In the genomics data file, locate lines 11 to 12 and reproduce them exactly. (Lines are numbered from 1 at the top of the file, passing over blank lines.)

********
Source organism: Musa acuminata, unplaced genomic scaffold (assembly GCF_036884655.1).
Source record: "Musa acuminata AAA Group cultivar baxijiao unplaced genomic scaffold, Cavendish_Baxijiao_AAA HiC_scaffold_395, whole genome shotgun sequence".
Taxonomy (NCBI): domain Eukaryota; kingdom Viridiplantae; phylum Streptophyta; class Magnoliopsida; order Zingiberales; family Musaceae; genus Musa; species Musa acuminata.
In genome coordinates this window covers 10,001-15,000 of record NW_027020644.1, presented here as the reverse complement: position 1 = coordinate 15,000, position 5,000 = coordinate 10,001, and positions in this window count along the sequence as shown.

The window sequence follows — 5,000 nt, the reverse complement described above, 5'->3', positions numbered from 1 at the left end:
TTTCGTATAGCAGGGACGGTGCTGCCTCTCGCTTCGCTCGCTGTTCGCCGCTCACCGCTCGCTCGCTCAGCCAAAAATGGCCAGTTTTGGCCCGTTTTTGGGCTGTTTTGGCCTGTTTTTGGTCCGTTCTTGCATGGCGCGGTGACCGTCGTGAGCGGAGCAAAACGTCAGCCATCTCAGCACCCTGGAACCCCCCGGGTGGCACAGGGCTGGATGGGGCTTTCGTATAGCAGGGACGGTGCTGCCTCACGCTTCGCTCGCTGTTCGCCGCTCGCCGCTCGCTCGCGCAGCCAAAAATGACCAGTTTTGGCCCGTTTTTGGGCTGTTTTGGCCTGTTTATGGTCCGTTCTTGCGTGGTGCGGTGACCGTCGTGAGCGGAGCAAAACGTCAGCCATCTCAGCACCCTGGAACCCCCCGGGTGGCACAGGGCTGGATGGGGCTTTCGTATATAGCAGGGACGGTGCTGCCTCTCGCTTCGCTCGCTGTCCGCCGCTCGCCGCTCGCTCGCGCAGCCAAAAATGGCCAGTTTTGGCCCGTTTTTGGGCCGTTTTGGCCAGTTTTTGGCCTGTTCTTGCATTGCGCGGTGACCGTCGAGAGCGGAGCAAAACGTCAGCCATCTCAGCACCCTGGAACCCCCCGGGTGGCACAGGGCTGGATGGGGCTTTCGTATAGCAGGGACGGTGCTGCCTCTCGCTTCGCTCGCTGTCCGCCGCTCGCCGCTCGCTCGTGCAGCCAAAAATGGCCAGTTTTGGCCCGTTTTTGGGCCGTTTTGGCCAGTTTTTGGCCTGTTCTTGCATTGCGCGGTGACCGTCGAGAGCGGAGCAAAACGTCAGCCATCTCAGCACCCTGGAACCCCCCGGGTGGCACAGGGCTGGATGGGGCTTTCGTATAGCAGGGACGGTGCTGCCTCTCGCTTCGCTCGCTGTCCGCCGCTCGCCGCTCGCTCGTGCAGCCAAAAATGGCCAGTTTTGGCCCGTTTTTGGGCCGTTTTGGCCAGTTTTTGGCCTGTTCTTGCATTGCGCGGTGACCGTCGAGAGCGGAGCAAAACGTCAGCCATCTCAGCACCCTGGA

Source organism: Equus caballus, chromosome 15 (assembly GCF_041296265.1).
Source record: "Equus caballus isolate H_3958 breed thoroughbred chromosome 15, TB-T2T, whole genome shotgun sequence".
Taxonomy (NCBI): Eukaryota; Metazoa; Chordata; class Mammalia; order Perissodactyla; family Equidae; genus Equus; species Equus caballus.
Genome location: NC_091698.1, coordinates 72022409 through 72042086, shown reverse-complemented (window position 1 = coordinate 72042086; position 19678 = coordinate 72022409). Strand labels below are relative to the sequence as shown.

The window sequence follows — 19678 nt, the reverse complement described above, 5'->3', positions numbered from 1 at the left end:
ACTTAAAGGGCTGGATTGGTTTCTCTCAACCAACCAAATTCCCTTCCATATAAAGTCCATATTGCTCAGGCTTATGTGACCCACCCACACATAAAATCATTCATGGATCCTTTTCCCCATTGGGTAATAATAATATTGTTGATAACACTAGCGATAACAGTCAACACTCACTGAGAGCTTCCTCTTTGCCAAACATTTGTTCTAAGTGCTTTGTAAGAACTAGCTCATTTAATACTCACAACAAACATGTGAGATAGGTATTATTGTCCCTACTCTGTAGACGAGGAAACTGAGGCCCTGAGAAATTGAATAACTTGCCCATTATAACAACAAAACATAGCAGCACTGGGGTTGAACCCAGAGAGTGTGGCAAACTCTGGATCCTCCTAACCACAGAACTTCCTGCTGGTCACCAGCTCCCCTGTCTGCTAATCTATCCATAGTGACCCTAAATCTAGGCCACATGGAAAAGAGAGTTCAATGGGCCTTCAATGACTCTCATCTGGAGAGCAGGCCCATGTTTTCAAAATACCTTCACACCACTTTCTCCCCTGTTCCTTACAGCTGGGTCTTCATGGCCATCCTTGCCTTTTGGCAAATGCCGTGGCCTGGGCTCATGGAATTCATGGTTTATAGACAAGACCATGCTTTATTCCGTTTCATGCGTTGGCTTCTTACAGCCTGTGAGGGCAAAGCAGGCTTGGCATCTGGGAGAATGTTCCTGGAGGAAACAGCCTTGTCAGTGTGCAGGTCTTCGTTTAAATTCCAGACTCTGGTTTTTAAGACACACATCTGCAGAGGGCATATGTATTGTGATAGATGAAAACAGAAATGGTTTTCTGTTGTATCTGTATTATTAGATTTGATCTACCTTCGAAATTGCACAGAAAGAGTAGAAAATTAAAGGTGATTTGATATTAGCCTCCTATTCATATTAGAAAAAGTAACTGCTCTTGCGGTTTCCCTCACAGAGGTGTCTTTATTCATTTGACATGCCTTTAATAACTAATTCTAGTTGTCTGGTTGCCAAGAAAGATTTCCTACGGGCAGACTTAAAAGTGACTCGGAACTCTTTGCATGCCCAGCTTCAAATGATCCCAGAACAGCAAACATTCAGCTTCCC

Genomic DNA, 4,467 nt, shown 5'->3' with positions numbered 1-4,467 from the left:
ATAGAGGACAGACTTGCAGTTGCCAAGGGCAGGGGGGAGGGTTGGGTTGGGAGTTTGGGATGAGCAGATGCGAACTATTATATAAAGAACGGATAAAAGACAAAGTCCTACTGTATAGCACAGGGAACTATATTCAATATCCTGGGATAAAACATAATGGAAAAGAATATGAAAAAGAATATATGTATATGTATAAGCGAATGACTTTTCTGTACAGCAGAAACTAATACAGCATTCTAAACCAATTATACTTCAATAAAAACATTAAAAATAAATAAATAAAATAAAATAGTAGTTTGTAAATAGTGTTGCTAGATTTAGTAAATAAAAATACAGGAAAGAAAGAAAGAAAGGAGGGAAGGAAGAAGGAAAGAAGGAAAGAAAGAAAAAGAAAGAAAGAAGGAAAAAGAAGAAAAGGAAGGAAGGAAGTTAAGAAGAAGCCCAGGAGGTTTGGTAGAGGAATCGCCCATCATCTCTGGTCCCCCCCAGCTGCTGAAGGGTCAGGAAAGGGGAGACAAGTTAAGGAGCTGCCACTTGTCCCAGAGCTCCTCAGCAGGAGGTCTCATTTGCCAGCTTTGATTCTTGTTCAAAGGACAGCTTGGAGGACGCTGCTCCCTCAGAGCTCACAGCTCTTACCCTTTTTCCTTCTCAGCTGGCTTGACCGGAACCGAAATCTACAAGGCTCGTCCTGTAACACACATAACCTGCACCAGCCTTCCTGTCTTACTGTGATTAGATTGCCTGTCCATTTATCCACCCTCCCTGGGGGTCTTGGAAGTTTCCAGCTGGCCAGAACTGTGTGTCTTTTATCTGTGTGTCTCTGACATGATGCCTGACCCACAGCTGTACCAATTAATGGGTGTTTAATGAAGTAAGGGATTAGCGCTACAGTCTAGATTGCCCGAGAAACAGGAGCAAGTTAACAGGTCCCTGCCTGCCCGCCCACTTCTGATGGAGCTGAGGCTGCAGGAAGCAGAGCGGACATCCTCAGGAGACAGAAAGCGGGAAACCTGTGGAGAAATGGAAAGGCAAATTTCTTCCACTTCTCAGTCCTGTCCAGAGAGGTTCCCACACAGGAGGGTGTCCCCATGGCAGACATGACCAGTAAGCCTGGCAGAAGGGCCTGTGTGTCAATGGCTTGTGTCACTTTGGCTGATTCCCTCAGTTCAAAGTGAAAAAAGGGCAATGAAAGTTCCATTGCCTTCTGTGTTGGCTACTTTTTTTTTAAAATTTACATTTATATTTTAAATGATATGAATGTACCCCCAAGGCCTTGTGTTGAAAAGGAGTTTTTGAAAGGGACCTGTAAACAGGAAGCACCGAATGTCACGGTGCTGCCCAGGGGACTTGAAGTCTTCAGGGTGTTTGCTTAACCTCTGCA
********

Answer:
The window sequence follows — 19678 nt, the reverse complement described above, 5'->3', positions numbered from 1 at the left end:
ACTTAAAGGGCTGGATTGGTTTCTCTCAACCAACCAAATTCCCTTCCATATAAAGTCCATATTGCTCAGGCTTATGTGACCCACCCACACATAAAATCATTCATGGATCCTTTTCCCCATTGGGTAATAATAATATTGTTGATAACACTAGCGATAACAGTCAACACTCACTGAGAGCTTCCTCTTTGCCAAACATTTGTTCTAAGTGCTTTGTAAGAACTAGCTCATTTAATACTCACAACAAACATGTGAGATAGGTATTATTGTCCCTACTCTGTAGACGAGGAAACTGAGGCCCTGAGAAATTGAATAACTTGCCCATTATAACAACAAAACATAGCAGCACTGGGGTTGAACCCAGAGAGTGTGGCAAACTCTGGATCCTCCTAACCACAGAACTTCCTGCTGGTCACCAGCTCCCCTGTCTGCTAATCTATCCATAGTGACCCTAAATCTAGGCCACATGGAAAAGAGAGTTCAATGGGCCTTCAATGACTCTCATCTGGAGAGCAGGCCCATGTTTTCAAAATACCTTCACACCACTTTCTCCCCTGTTCCTTACAGCTGGGTCTTCATGGCCATCCTTGCCTTTTGGCAAATGCCGTGGCCTGGGCTCATGGAATTCATGGTTTATAGACAAGACCATGCTTTATTCCGTTTCATGCGTTGGCTTCTTACAGCCTGTGAGGGCAAAGCAGGCTTGGCATCTGGGAGAATGTTCCTGGAGGAAACAGCCTTGTCAGTGTGCAGGTCTTCGTTTAAATTCCAGACTCTGGTTTTTAAGACACACATCTGCAGAGGGCATATGTATTGTGATAGATGAAAACAGAAATGGTTTTCTGTTGTATCTGTATTATTAGATTTGATCTACCTTCGAAATTGCACAGAAAGAGTAGAAAATTAAAGGTGATTTGATATTAGCCTCCTATTCATATTAGAAAAAGTAACTGCTCTTGCGGTTTCCCTCACAGAGGTGTCTTTATTCATTTGACATGCCTTTAATAACTAATTCTAGTTGTCTGGTTGCCAAGAAAGATTTCCTACGGGCAGACTTAAAAGTGACTCGGAACTCTTTGCATGCCCAGCTTCAAATGATCCCAGAACAGCAAACATTCAGCTTCCC